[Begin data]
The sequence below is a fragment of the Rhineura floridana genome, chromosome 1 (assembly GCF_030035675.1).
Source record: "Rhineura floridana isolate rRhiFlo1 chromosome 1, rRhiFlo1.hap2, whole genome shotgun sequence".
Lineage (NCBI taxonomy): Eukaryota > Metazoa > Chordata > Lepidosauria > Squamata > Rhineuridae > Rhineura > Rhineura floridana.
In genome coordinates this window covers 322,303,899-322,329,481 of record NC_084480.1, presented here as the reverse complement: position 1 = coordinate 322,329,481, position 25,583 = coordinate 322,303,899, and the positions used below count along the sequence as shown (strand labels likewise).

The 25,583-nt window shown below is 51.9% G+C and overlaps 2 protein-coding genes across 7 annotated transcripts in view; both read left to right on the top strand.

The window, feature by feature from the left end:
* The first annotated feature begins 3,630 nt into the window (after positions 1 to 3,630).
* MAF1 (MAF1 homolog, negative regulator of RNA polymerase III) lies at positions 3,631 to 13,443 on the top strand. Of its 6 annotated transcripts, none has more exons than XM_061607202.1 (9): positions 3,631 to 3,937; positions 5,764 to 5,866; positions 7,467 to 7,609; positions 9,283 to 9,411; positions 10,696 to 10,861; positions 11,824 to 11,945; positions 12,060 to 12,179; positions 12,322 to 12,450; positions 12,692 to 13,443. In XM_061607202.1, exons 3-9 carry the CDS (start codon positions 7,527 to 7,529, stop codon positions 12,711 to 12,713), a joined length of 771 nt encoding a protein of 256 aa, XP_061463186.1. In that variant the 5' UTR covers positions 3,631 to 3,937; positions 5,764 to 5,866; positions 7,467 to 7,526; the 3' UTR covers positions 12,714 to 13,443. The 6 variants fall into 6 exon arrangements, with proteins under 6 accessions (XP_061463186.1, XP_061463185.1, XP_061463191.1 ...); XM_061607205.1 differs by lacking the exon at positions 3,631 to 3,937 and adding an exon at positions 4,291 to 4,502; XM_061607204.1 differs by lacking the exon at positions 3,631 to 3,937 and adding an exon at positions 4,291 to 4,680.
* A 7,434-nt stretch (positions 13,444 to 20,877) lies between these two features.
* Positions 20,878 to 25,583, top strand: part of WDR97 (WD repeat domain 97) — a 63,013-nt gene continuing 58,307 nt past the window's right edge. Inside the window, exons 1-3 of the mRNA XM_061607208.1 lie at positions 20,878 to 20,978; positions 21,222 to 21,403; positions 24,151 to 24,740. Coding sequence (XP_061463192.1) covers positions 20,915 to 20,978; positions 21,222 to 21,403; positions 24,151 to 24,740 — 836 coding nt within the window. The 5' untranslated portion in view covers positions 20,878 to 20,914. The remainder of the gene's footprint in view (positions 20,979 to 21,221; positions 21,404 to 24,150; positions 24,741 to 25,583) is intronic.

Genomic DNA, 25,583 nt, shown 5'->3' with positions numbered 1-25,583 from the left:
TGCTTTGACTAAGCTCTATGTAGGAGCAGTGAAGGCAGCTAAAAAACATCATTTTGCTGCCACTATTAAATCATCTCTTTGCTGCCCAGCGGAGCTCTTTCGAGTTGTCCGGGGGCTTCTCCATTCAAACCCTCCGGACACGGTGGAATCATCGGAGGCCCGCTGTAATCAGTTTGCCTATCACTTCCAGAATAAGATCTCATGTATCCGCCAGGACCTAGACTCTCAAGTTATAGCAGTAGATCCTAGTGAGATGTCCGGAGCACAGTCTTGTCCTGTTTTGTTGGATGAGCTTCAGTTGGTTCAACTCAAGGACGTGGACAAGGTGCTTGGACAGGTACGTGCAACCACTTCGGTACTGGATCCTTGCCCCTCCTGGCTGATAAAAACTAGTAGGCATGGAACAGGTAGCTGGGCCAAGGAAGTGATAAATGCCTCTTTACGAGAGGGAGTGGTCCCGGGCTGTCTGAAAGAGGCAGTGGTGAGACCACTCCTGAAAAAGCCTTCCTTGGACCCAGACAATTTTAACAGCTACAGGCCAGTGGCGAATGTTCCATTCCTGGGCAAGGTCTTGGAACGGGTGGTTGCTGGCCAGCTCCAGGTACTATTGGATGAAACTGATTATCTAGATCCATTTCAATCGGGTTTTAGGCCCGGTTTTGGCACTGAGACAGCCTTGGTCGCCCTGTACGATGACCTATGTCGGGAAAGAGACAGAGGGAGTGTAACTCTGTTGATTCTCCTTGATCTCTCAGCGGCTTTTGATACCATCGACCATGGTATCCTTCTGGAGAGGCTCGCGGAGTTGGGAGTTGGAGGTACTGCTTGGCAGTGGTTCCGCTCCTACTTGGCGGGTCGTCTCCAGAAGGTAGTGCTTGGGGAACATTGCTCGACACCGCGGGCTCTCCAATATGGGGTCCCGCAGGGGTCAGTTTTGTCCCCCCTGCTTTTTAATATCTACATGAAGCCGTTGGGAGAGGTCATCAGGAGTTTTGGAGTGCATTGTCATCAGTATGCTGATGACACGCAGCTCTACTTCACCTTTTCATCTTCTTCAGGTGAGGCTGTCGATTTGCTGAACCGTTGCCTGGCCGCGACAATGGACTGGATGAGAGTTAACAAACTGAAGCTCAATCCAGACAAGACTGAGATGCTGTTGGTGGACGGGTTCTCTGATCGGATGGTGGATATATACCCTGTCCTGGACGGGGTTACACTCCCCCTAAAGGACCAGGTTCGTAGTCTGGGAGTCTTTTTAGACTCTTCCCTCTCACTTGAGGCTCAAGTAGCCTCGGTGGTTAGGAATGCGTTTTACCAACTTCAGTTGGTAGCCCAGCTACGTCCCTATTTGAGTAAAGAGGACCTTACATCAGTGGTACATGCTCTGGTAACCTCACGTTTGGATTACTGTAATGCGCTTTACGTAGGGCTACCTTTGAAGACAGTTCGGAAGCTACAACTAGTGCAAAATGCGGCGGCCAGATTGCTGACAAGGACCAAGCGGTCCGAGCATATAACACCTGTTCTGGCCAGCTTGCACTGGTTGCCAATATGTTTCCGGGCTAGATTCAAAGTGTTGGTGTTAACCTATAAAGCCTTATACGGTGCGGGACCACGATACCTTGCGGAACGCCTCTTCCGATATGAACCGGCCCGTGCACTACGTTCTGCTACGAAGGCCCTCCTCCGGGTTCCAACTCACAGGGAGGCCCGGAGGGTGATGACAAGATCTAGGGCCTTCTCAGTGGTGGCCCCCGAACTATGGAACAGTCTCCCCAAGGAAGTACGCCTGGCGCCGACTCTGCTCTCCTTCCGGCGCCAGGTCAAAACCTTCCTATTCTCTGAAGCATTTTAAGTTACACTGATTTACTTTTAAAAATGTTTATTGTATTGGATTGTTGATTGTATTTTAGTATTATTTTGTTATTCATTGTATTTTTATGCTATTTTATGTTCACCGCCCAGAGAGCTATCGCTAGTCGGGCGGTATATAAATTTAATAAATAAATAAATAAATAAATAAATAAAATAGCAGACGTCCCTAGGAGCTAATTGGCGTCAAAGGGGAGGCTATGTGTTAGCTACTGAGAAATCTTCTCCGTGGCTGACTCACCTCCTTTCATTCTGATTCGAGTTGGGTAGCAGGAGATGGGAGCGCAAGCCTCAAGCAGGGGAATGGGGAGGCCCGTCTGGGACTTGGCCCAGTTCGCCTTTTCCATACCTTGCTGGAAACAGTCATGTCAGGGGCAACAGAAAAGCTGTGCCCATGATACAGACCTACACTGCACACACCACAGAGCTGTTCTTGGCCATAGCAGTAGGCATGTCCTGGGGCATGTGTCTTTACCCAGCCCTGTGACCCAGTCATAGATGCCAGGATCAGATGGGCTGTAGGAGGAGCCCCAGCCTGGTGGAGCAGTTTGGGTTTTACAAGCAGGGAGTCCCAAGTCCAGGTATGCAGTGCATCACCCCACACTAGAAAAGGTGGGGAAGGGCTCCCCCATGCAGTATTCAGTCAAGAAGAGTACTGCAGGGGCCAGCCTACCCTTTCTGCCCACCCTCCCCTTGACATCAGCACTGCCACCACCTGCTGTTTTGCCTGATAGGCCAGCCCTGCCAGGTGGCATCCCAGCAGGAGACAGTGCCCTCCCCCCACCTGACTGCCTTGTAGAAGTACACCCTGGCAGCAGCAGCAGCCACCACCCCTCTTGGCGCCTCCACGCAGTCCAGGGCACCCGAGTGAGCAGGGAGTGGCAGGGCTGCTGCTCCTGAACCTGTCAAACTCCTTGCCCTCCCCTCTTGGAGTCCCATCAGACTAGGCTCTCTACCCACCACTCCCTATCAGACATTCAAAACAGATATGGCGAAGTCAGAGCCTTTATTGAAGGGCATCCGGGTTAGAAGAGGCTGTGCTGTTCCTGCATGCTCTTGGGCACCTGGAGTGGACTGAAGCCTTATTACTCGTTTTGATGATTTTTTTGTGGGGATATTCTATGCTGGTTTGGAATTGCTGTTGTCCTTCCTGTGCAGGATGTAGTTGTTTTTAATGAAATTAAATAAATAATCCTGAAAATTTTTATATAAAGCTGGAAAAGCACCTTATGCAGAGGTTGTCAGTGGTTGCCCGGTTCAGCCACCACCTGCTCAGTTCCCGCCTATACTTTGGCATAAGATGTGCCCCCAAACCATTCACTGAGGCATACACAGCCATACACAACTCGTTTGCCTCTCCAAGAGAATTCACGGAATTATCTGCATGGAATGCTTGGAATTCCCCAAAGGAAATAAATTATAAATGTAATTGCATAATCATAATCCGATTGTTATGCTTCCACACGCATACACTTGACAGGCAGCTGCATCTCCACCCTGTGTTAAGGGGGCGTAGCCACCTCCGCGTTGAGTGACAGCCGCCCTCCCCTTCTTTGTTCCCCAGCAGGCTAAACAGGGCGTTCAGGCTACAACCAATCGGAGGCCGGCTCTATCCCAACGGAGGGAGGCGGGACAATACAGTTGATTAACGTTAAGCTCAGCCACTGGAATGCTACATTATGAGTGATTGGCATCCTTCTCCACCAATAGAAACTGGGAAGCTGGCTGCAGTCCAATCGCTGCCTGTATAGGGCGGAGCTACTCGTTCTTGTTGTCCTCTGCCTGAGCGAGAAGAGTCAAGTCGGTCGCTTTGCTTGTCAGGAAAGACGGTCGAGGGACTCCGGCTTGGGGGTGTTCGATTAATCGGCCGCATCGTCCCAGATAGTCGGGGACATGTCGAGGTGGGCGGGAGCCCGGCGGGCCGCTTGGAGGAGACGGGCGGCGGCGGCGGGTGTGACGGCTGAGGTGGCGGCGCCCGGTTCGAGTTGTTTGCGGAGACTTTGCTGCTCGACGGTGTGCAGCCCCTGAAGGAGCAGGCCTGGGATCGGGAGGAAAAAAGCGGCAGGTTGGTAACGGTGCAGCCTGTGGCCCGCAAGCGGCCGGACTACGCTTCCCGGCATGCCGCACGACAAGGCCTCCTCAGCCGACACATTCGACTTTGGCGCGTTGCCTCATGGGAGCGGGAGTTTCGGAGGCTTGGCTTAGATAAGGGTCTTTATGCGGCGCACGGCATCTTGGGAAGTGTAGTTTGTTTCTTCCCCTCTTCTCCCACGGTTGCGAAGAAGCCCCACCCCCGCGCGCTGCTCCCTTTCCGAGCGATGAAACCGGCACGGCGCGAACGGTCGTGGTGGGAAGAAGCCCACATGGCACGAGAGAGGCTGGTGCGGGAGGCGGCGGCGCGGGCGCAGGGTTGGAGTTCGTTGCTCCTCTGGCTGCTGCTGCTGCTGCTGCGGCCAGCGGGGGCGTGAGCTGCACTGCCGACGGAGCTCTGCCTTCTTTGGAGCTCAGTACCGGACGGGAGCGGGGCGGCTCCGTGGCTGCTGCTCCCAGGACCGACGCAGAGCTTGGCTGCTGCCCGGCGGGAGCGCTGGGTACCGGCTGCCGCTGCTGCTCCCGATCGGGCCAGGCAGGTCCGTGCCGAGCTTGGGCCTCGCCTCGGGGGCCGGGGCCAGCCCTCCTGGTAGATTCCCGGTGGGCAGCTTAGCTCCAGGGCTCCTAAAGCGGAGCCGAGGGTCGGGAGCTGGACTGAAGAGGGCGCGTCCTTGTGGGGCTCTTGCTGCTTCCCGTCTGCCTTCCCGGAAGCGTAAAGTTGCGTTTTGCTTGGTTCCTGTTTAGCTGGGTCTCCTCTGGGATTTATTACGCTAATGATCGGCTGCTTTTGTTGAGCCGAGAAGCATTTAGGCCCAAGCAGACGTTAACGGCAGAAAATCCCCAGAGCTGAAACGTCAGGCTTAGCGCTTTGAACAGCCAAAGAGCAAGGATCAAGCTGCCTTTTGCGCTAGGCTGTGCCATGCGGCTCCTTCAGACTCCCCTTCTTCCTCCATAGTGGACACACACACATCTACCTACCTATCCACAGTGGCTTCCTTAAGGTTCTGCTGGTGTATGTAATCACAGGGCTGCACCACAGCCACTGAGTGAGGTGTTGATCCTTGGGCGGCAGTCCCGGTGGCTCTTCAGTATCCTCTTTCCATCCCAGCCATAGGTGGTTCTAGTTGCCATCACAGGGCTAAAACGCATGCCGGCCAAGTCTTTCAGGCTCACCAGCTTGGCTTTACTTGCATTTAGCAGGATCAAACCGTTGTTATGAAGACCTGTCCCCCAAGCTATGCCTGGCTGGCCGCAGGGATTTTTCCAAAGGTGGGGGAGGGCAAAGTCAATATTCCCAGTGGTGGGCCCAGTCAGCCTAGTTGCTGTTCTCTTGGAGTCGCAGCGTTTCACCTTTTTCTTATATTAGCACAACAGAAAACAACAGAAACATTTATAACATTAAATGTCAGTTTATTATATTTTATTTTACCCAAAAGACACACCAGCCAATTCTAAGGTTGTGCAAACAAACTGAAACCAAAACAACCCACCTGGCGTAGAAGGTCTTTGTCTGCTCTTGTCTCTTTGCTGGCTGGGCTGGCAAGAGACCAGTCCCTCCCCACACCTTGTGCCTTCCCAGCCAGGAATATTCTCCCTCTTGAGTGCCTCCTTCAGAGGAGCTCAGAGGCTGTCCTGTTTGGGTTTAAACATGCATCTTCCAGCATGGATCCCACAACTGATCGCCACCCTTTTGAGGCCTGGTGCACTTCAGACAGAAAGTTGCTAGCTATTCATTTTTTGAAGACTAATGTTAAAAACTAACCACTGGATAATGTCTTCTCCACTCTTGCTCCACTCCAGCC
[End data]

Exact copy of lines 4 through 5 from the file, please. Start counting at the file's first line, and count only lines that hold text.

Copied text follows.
In genome coordinates this window covers 322,303,899-322,329,481 of record NC_084480.1, presented here as the reverse complement: position 1 = coordinate 322,329,481, position 25,583 = coordinate 322,303,899, and the positions used below count along the sequence as shown (strand labels likewise).

The 25,583-nt window shown below is 51.9% G+C and overlaps 2 protein-coding genes across 7 annotated transcripts in view; both read left to right on the top strand.